If you want to see the future of Holden in Australia, this is it. Yes, it’s the same car that Jack Baruth took to the woodshed in today’s edition of TTAC, but it’s also a harbinger of things to come for the iconic Australian marque, with the announcement that Holden’s Elizabeth, Australia plant will be tooling up to produce the first ever front-wheel drive Commodore. And even that looks doubtful.
Late breaking news from Los Angeles – this month’s LA Auto Show will herald the debut of the RLX Sport Hybrid All-Wheel Drive, nearly a year after the front-drive V6 RLX debuted.
TTAC readers seem to care not a whit for the flashy stuff. The Jaguar F-Type, possibly the most anticipated press car this year among journalists, lifestyle bloggers and other dubiously affiliated members of the media, garnered less than 50 reader comments. Meanwhile, reviews of the Chrysler minivans regularly generate hundreds. In a quest to be […]
Another day, another turnaround strategy from Sergio Marchionne. The plan, which won’t be revealed until April, reportedly includes a rear-wheel drive architecture as a key element, with enough flexibility to be used in everything from Alfa to Dodge vehicles.
For some time now, I’ve had the notion that I’d like a BMW – and a specific one at that. I want one with a manual transmission, a naturally aspirated I6 and hydraulic steering. Finding one isn’t exactly hard, but finding a good one is very tough. So much so that I nearly pulled the trigger on one of the last 128i 6-speed manual coupes to come to Canada. The dealer offered me some rather generous terms, but my overriding distaste for owning a rapidly depreciating asset (128i residual values are flaccid, to put it mildly) ended that idea. The next best thing, according to former E46 330i Sport owner Jack Baruth, is a used E46 330i Sport.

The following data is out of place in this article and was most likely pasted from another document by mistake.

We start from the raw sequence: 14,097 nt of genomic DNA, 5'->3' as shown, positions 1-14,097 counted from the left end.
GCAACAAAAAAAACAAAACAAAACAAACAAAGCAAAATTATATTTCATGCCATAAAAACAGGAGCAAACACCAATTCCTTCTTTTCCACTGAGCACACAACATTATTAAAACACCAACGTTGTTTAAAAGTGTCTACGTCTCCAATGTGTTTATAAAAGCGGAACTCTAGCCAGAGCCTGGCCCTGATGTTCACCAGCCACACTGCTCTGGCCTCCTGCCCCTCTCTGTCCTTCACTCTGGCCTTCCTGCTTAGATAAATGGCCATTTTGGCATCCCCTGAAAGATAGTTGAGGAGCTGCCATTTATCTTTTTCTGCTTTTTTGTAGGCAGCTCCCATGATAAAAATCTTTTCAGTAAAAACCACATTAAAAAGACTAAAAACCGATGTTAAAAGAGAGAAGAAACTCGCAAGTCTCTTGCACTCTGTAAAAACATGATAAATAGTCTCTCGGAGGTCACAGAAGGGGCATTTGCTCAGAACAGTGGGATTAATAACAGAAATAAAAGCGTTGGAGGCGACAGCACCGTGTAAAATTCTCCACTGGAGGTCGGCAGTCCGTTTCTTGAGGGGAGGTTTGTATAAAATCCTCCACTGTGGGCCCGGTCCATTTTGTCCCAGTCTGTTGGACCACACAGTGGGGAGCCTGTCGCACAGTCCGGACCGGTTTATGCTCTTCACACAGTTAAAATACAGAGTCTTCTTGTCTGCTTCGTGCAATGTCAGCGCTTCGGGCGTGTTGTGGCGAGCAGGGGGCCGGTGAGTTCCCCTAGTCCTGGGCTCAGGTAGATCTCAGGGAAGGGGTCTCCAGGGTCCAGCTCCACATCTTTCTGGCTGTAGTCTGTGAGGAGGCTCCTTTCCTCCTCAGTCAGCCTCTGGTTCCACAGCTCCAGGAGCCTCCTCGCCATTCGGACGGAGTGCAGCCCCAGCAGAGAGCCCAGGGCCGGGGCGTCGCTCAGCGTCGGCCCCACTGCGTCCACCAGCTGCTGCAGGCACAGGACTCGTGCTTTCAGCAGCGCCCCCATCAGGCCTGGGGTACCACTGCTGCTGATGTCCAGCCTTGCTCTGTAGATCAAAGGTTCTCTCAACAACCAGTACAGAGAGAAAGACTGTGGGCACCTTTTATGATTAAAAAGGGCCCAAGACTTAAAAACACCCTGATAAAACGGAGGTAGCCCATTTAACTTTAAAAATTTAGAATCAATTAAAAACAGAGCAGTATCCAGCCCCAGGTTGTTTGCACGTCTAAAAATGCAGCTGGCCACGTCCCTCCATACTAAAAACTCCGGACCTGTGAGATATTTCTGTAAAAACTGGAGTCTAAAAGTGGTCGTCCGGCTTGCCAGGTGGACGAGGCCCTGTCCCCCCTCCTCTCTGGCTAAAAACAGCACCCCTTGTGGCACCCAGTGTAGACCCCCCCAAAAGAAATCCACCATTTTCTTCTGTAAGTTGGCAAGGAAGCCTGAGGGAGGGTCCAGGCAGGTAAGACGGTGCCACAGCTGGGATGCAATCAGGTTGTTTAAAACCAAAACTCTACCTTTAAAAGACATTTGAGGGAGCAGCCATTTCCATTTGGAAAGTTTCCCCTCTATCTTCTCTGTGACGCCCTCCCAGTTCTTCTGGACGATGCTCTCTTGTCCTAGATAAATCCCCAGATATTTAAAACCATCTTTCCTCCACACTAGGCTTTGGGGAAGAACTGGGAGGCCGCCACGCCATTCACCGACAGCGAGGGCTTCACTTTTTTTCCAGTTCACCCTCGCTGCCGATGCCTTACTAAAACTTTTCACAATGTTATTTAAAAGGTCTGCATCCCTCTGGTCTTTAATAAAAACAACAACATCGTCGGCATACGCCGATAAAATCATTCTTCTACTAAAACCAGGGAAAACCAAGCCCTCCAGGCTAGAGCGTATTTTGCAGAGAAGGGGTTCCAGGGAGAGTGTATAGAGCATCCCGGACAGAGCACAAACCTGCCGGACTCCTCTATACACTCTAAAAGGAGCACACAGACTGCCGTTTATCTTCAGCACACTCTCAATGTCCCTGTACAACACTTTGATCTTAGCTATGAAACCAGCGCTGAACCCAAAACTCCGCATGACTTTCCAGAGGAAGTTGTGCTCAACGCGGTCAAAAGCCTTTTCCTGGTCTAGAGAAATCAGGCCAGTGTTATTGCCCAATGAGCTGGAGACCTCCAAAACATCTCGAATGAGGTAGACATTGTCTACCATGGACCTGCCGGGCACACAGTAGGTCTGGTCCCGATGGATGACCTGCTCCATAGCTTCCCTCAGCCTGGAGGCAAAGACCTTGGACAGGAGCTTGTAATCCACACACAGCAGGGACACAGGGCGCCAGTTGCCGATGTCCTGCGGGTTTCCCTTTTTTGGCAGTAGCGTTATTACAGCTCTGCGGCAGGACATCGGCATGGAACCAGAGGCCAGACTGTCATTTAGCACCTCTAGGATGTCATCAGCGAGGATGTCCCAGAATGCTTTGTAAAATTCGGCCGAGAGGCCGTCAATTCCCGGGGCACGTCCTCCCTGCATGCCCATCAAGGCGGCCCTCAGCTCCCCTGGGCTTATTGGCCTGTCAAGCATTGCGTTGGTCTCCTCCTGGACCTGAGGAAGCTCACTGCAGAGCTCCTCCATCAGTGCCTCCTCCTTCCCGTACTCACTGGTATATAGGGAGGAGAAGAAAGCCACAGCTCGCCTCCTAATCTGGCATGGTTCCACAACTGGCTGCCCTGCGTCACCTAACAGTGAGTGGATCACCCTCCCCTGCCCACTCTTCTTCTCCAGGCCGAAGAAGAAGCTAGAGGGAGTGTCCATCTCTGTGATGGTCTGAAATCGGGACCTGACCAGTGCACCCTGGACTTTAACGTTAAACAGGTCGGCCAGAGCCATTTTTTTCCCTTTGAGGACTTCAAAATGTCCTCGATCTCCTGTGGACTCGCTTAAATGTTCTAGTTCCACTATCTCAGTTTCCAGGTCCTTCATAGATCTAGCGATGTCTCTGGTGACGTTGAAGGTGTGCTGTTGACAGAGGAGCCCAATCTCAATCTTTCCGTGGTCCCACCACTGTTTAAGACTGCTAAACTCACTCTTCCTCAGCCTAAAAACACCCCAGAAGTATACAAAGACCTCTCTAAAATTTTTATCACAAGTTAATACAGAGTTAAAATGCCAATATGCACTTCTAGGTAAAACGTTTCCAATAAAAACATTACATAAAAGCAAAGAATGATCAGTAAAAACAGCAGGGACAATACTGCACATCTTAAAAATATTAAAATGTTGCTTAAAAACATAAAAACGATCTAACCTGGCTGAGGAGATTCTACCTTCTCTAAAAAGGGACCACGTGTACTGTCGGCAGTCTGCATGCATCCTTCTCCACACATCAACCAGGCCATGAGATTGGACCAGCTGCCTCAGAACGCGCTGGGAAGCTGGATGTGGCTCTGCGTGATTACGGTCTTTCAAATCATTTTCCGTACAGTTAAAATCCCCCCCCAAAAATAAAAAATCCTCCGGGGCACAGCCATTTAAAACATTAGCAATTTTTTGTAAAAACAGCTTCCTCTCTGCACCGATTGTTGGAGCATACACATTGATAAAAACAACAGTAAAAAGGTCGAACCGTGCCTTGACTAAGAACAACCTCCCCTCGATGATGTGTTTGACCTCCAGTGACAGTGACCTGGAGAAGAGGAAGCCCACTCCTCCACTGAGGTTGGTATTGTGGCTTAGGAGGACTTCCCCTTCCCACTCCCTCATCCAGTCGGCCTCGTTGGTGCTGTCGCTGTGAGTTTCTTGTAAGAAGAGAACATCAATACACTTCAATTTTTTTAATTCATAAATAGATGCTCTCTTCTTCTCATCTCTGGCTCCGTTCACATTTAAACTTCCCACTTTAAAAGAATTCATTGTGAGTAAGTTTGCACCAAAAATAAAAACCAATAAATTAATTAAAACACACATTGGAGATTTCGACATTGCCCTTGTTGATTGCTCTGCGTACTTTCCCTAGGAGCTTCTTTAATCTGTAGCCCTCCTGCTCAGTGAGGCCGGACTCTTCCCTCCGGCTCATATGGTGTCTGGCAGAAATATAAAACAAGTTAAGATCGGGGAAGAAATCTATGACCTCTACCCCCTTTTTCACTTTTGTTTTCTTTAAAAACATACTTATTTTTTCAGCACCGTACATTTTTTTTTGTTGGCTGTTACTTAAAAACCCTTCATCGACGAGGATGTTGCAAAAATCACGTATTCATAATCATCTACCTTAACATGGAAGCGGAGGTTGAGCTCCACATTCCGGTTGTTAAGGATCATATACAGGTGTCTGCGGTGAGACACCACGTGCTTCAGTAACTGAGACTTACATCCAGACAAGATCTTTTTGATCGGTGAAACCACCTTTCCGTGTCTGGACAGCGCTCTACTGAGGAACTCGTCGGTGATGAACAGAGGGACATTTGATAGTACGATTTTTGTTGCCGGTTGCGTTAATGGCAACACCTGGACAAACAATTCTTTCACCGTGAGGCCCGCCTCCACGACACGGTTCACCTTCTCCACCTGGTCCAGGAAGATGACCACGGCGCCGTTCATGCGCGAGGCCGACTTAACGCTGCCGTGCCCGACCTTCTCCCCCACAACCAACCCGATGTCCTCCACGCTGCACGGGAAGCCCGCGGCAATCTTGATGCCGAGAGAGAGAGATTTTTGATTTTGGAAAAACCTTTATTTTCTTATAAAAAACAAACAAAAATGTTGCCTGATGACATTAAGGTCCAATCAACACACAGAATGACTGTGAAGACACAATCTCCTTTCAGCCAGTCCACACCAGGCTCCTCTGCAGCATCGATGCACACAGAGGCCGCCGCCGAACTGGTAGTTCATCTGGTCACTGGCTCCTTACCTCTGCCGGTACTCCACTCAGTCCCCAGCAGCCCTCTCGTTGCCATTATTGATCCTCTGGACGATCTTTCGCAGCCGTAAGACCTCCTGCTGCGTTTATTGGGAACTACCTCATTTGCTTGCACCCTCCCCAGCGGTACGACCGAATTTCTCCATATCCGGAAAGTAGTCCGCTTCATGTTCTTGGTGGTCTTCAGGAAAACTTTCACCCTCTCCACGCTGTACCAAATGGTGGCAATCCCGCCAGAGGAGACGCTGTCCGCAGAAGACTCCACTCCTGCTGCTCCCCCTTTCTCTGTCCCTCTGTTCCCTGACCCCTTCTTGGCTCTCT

Juan Barnett of DCAutoGeek has compiled the definitive infographic on our favorite niche segment: manual wagons. Using inventory from Cars.com, Barnett found that of 2.4 million new cars current available for sale in America, just 2,336 or 0.09 percent are manual wagons. Subaru, followed by Volkswagen, are the big players in this very small market. BMW is sadly absent from this list, now that the 328i wagon can no longer be had with a stick, but Kia (the Soul is technically a wagon), Scion (ditto their two-box offerings) and Mini still make the cut, according to the government’s definition of a wagon. Who would have thought that Cadillac would replace BMW in these rankings?
Remember the Fiat Viaggio, the Dodge Dart clone that was supposed to be the brand’s breakthrough product in China? The compact sedan has missed its sales targets by as much as 60 percent, and now Fiat is hoping that local production of the Jeep Cherokee can help fill some of their plant’s capacity and capitalize on China’s insatiable demand for crossovers.